Respiration counts

  1. I see a lot of threads about HOW to count respirations. That is not my question. My issue is with inaccurate counts in the documentation. Like, flat out falsified/guessed/not actually counted. Seeing 18 as the respiration for the last 12 hours in a patient who is having moderate distress is just wrong. I went in after seeing those vitals. I counted 40. And not long after was taking him to the ICU anyways. The ICU nurses probably saw the trending vitals and think we're idiots. I don't see a real solution to this. How could this be improved? If I go behind and document the actual respirations then it'll look like 18-35-18-32-18-40, etc. Which is ridiculous looking.
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  2. 4 Comments

  3. by   Double-Helix
    This needs to be addressed with whoever is documenting the inaccurate vitals. If it’s another nurse or an aide, bring them with you when you do your own assessment. Make believe you are giving them the benefit of the doubt by saying something like, “I wanted to bring you in here so we could look at this patient together. I noticed that you documented a RR of 18/min, but I just counted 40/min and it’s such a significant difference that I’m concerned he’s getting sicker. Can we check his RR together and can you let me know if this is how he was breathing when you did his vitals?” I’m almost certain that pointing out that you are actually doing your own assessment and explaining the importance of an accurate RR will help this person pay more attention to accurate counts- at least with your patients. If the incorrect assessments persist then I’d suggest writing it up and asking your manager to address it.

    Also, does your unit ever present safety stories at staff meetings or morning huddles? Most of the time RR are inaccurate because staff don’t realize the significance of accurate documentation. The case you described with the ICU patient should be presented as an educational lesson to all staff about the importance of noticing trends in vitals and the implications of inaccurate documentation.
  4. by   kataraang
    Thank you. I will think about how to address it. It's not just one person. I struggle with being only 8 months into my first nursing job and not wanting to step on the toes of people there for years. I will think of a tactful way. And perhaps gather more data before I make generalizations. Like, after techs take vitals I could go count respiration and see if it's close (for those that I suspect aren't counting). Not wanting to get anyone in trouble, but documenting 18 on a patient who is desatting and in distress really bugs me.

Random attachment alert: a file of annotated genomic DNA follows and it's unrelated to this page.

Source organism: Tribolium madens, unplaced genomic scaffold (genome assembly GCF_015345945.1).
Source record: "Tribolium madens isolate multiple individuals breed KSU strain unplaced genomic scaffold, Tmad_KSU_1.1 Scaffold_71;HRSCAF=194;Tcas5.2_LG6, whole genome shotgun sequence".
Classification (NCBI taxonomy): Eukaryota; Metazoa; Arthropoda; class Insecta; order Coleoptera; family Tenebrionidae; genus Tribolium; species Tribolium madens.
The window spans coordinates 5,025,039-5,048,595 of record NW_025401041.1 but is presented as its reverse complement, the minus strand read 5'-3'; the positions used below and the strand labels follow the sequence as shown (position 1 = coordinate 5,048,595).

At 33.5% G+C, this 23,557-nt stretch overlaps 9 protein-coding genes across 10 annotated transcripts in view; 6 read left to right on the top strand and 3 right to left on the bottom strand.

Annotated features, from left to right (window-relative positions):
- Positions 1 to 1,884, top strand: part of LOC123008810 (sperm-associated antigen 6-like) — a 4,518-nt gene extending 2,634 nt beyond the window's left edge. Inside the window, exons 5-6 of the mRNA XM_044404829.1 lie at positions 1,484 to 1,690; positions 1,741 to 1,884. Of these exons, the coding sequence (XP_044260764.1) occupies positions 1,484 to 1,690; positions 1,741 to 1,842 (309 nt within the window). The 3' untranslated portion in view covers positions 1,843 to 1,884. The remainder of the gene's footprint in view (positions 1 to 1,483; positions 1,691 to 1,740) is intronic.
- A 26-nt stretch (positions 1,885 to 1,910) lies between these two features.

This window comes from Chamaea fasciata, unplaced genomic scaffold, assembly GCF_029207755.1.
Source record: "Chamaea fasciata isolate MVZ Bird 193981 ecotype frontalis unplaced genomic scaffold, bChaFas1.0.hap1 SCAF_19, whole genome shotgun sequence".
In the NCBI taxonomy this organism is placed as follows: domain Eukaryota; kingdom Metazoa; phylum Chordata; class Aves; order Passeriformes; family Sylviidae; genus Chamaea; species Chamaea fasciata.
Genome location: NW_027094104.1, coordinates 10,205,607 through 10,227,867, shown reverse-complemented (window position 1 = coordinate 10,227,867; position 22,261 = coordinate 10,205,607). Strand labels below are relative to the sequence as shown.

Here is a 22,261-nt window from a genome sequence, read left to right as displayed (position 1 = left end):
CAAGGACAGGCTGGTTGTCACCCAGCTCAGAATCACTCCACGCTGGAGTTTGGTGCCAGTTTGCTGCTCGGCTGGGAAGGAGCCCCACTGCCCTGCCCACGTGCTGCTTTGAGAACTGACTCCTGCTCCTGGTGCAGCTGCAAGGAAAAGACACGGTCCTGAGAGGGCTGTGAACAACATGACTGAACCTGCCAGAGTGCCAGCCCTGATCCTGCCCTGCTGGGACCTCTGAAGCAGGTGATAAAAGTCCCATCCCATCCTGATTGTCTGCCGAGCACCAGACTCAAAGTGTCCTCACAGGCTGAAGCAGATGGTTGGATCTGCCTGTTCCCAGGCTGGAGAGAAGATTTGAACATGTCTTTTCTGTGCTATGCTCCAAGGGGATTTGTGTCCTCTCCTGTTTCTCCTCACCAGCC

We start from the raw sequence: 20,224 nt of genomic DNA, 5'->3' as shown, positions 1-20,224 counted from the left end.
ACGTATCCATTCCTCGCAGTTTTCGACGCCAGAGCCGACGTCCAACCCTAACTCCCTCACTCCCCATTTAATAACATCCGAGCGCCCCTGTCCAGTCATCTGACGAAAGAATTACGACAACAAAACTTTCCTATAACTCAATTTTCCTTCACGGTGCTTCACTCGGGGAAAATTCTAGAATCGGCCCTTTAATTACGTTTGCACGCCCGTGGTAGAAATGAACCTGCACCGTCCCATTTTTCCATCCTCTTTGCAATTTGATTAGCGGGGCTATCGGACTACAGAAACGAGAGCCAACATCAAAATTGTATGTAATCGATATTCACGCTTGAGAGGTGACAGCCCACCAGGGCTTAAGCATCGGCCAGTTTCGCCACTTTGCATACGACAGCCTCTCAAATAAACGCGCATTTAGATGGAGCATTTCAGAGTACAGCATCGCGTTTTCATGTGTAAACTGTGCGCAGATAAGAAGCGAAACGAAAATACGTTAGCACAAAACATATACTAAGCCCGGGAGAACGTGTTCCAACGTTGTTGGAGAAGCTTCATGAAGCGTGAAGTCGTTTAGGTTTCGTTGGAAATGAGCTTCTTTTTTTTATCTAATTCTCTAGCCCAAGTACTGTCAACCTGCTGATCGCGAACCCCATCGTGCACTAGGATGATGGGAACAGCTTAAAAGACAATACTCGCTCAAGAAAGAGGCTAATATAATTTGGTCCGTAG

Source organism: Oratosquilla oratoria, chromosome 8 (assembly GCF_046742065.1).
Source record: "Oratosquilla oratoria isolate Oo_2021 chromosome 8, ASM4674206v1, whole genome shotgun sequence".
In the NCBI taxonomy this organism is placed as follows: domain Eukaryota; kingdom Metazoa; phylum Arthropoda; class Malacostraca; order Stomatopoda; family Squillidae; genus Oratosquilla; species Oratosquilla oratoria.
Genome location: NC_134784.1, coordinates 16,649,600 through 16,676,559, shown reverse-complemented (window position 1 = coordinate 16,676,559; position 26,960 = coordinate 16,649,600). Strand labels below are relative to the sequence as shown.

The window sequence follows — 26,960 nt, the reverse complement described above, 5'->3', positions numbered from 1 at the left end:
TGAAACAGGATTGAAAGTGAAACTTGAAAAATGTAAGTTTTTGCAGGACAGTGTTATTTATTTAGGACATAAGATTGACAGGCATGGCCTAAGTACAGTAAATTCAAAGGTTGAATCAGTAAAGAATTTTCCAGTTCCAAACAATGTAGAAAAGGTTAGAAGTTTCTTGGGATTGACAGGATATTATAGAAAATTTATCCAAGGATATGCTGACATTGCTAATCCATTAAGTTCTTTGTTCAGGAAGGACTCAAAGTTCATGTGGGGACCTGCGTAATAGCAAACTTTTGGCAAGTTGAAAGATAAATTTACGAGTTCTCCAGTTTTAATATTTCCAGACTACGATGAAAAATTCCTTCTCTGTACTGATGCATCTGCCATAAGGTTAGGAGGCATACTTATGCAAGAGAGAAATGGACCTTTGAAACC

5. by   JKL33
    Quote from kataraang
    If I go behind and document the actual respirations then it'll look like 18-35-18-32-18-40, etc. Which is ridiculous looking.
    I absolutely would document my findings regardless of how it may look. May I kindly say that would be the least of my concerns! In addition, as soon as the 18-35-18-32-etc pattern is visible in the chart, it's pretty easy to open the convo and undertake the "let's go to the bedside" suggestion from a PP.

    The real problem is that when assistive personnel document inaccurate "normal" VS, you have no indication of a change or a problem when reviewing them. Although you have tons of other pressing duties, you may need to just go and immediately double-check the patients whose VS you suspect are inaccurate - you establish yourself as an RN who...requires accuracy. It won't take long if you address it nicely/pleasantly and in real-time. It's too bad...since they should no more be writing down a made-up RR than a made up BP or anything else.

    If you can't make any headway with "pleasant" attempts, you'll have to address it to your manager. It really shouldn't be tolerated any more than any other falsification in a medical record would.

    Good luck!
  6. by   canoehead
    Initial the chart when you take the vitals, the resp rate will be consistent in your entries, and everyone else knows some people don't bother looking. I would also go (once) to the other person and point out the inconsistency, and ask if maybe there was an error. After that, I'd think about putting in incident reports.

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